Associate Professor Halim Rane leads the Islam-West Relations field of study at Griffith University. His research focuses on the Islamic faith and political Islam, narratives and counter-narratives of Islamist extremism, maqasid and contextualisation in Islamic hermeneutics, media reporting on Islam and Muslim communities in the West. He has authored six books, over 30 journal articles and over a dozen book chapters on Islamic and Muslim issues. A number of his books are required reading in Islamic studies courses at various universities around Australia. Assoc. Prof. Rane is a co-founder and executive member of the Australian Association of Islamic and Muslim Studies (AAIMS). In 2015 he was awarded the prestigious Prime Minister’s Award of Australian University Teacher of the Year.
Work: (07) 3735 5160
Doctor of Philosophy
Griffith University, 2008
Certificate IV in Government
Charles Sturt University, 2005
Master of Arts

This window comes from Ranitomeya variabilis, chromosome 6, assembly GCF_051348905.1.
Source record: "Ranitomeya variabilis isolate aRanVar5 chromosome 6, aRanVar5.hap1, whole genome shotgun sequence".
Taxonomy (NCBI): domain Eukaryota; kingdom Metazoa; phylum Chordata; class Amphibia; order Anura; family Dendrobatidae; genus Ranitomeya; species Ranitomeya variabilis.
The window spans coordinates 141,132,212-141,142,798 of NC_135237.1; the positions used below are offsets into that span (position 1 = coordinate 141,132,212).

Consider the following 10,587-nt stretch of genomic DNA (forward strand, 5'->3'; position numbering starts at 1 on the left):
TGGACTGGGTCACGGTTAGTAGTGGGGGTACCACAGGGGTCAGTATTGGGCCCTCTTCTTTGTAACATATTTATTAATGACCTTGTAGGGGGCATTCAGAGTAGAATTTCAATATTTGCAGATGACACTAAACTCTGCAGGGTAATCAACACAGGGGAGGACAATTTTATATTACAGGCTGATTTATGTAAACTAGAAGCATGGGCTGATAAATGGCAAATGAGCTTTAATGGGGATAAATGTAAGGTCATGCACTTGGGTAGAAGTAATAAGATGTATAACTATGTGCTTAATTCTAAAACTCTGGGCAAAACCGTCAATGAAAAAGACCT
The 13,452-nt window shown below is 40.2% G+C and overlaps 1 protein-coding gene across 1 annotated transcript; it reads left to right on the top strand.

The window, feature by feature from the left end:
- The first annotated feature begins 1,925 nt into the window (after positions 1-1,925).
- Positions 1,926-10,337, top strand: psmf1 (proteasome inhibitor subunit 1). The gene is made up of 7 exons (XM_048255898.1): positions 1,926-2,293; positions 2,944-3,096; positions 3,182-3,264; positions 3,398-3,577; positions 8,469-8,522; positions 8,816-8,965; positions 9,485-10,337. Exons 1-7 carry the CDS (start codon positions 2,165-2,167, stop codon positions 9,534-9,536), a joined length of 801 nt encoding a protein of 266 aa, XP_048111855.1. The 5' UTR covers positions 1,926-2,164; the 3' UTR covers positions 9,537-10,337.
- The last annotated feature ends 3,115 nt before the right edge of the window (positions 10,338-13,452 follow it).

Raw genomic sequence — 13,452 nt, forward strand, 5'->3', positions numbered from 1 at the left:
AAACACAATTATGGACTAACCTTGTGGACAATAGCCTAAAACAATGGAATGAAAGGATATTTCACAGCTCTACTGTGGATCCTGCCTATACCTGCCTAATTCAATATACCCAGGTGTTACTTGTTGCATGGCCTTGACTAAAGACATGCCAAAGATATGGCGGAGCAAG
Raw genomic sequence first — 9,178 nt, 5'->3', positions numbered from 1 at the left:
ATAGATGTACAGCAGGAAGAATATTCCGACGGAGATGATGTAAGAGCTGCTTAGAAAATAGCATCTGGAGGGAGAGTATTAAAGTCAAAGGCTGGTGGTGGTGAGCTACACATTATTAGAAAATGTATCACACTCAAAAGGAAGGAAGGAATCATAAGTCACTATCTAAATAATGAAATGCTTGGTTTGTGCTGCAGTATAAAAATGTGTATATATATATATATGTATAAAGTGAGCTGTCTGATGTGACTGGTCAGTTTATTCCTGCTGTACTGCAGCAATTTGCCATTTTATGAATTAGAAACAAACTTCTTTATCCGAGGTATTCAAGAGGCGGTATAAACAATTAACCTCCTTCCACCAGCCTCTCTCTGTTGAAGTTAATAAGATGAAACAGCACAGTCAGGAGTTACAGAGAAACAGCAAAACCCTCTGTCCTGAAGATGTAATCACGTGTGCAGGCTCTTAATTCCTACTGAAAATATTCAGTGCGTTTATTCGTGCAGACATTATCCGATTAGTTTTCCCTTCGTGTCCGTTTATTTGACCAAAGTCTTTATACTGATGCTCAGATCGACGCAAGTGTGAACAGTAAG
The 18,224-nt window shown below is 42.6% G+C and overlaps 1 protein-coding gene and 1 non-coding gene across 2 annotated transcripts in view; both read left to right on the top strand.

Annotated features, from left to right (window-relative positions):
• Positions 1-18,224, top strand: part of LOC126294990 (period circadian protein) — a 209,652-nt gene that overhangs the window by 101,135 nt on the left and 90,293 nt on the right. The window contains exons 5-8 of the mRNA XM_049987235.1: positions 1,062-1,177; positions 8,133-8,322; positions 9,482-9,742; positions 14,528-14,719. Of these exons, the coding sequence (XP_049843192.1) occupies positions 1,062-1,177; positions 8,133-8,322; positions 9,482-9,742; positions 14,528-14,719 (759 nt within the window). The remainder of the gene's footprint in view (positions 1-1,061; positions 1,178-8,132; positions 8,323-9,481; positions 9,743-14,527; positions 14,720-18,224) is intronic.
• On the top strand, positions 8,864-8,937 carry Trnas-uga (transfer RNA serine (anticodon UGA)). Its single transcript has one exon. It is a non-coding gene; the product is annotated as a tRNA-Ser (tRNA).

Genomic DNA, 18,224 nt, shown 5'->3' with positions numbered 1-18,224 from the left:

Bond University, 2000
Bachelor of Human Sciences,
Int Islamic University, 1998
Duderija, A. & Rane, H. (2018), Islam and Muslim Communities in the West. New York: Palgrave Macmillan.
Rane, H. Ewart, J. & Martinkus, J. (2014), Media Framing of the Muslim World: Conflicts, Crises and Contexts, Palgrave Macmillan, New York.
Han, E. & Rane, H. (2013), Making Australian Foreign Policy on Israel-Palestine: Media Coverage, Public Opinion and Interest Groups, Melbourne University Press, Carlton.
Rane, H. (2010), Islam and Contemporary Civilisation: Evolving Ideas, Transforming Relations, Melbourne University Press, Carlton.
Rane, H. (2009), Reconstructing Jihad amid Competing International Norms, Palgrave Macmillan, New York.
2014 AEL Collaborative Research Project Grant, “Beyond Faith: Social marginalisation
Rane, H. Ewart, J. & Abdalla, M. (eds.) (2010), Islam and the Australian News Media, Melbourne University Press, Carlton.
Rane, H. (2019). Islam. Sage Encyclopedia of Sociology of Religion, A. Possamai and A. Blasi (Eds.), Thousand Oaks: SAGE [in press].